Hajt spent the last three seasons as an assistant coach for the Los Angeles Kings’ AHL affiliate, where he helped guide the Manchester Monarchs to a Calder Cup Championship after the 2014-15 season. The team also made the playoffs in each of the last two seasons as the Ontario Reign, including a division title in 2015-16.
The Saskatoon, Saskatchewan native and son of Sabres alumnus Bill Hajt also served as an assistant coach for the Guelph Storm (OHL) from 2008 to 2014. During his time in Guelph, the team made the playoffs in all six of his seasons and won an OHL championship in 2014.
Hajt is relatively young, having turned 39 two weeks ago, and isn’t all that far removed from his playing days. The former defenseman appeared in six NHL contests with Edmonton and Washington and was suiting up for Bolzano of the Italian League as recently as 2008.
Jean-Gabriel Pageau filed for arbitration almost two weeks ago, and hearings set to begin in three days.
Those deadlines are of no concern to him anymore, though.
On Monday, the Sens announced they’ve avoided arbitration with Pageau by inking him to a three-year, $9.3 million extension. The deal carries a $3.1M average annual cap hit and, per Arizona Sports’ Craig Morgan, has the following salary structure:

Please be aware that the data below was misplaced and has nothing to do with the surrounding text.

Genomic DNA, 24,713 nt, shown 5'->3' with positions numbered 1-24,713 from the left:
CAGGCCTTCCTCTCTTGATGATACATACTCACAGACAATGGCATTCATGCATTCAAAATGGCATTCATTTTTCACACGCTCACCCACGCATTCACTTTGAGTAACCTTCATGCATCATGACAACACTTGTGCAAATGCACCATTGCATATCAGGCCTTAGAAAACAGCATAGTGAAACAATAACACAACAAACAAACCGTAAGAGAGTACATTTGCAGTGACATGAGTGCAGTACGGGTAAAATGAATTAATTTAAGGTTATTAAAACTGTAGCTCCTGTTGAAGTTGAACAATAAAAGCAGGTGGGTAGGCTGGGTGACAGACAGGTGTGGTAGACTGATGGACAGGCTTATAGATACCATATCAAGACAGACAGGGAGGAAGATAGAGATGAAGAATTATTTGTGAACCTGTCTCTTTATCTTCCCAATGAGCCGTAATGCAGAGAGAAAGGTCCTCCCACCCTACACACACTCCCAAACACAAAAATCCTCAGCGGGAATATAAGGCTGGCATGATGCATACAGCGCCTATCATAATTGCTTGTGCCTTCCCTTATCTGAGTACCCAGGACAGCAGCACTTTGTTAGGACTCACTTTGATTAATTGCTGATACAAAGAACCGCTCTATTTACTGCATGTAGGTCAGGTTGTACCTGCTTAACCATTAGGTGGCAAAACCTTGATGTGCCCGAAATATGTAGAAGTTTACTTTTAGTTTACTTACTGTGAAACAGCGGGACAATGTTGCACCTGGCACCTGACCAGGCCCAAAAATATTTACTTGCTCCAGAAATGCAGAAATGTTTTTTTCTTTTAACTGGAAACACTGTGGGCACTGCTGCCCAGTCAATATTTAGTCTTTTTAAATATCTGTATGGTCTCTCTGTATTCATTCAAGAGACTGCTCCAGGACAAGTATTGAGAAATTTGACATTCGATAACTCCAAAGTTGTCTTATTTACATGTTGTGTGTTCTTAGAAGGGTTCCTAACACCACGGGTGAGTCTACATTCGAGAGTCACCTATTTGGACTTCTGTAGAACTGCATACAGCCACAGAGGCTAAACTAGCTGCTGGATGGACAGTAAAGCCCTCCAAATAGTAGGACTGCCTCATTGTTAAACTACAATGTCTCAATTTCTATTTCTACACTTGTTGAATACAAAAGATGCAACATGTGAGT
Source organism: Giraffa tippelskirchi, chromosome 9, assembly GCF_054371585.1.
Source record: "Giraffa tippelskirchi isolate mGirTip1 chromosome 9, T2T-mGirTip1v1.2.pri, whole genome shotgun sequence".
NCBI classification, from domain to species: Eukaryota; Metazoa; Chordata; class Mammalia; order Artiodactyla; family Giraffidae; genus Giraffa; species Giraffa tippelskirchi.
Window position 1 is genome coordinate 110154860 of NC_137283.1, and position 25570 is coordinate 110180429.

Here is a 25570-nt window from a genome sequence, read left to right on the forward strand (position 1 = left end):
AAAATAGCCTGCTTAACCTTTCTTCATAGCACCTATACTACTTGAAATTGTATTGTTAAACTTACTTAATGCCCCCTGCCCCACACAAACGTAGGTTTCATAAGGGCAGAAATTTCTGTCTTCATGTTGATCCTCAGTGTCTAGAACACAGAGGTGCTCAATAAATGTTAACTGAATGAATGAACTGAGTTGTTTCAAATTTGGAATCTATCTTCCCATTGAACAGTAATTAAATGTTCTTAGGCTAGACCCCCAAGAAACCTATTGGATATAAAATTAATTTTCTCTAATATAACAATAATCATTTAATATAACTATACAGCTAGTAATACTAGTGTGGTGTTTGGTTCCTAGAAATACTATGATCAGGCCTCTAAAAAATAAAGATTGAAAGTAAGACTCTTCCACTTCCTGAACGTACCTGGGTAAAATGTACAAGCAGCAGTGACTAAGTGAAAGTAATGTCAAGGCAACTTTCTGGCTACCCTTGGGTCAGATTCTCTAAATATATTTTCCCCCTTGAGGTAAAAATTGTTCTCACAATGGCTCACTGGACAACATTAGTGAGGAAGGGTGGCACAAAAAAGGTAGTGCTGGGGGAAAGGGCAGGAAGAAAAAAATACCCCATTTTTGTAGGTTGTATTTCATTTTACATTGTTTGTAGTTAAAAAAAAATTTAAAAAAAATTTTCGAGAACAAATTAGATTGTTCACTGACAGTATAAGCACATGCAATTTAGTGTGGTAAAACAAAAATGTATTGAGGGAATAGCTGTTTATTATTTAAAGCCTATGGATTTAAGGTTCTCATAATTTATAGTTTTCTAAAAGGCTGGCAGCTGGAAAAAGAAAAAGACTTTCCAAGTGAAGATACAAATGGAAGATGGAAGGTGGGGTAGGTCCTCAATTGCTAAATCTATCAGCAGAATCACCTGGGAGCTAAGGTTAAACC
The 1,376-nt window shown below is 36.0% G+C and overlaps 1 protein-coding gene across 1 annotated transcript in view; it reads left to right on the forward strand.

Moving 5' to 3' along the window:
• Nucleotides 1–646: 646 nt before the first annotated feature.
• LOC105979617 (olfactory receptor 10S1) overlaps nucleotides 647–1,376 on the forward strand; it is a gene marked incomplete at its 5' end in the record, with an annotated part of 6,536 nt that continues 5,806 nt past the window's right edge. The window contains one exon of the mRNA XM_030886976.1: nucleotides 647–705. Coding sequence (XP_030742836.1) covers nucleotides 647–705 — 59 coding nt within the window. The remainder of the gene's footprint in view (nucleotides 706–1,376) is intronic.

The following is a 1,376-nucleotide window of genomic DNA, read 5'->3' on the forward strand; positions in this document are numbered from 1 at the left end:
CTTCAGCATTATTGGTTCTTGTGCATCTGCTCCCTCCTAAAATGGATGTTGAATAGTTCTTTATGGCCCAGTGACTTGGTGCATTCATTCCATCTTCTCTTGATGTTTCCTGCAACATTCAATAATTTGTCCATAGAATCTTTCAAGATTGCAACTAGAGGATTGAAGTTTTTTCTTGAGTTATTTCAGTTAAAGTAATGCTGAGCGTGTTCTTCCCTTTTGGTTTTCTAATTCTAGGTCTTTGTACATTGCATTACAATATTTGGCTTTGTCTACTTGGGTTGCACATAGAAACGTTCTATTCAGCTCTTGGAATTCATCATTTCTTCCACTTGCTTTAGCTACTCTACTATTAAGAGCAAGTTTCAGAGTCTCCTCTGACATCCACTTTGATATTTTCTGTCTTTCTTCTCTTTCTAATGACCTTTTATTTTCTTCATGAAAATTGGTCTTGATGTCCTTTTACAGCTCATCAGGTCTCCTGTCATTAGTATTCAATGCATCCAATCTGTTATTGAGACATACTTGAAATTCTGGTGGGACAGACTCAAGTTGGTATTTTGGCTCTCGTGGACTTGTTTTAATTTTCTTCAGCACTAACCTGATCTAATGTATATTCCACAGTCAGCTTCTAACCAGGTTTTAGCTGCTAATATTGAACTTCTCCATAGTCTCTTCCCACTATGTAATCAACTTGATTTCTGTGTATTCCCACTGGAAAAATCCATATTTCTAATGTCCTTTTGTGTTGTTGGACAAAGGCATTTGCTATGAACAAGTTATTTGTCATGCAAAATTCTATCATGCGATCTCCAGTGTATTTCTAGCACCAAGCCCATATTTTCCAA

Pageau, 24, is coming off a terrific postseason run in which he scored eight goals and 10 points in 19 games, leading the Sens in markers as they advanced to Game 7 of the Eastern Conference Final.
His four-goal game against the Rangers in Round 2 made him a folk hero in Ottawa, to the point where a local diner named a brunch item after him.
Pageau’s postseason exploits came one year after a solid ’15-16 campaign, in which he posted career highs in goals (19) and points (43).
It’s a nice pay bump for Pageau, who was previously making $900,000 annually. But it’s also good value for Ottawa, who gets a potential top-six forward locked in at a pretty reasonable rate. Pageau has been a lineup fixture over the last two years — playing the full 82 games both seasons — and has emerged as a quality center. He won nearly 55 percent of his draws in ’16-17 and, for the second straight year, received a handful of Selke votes as the league’s top defensive forward.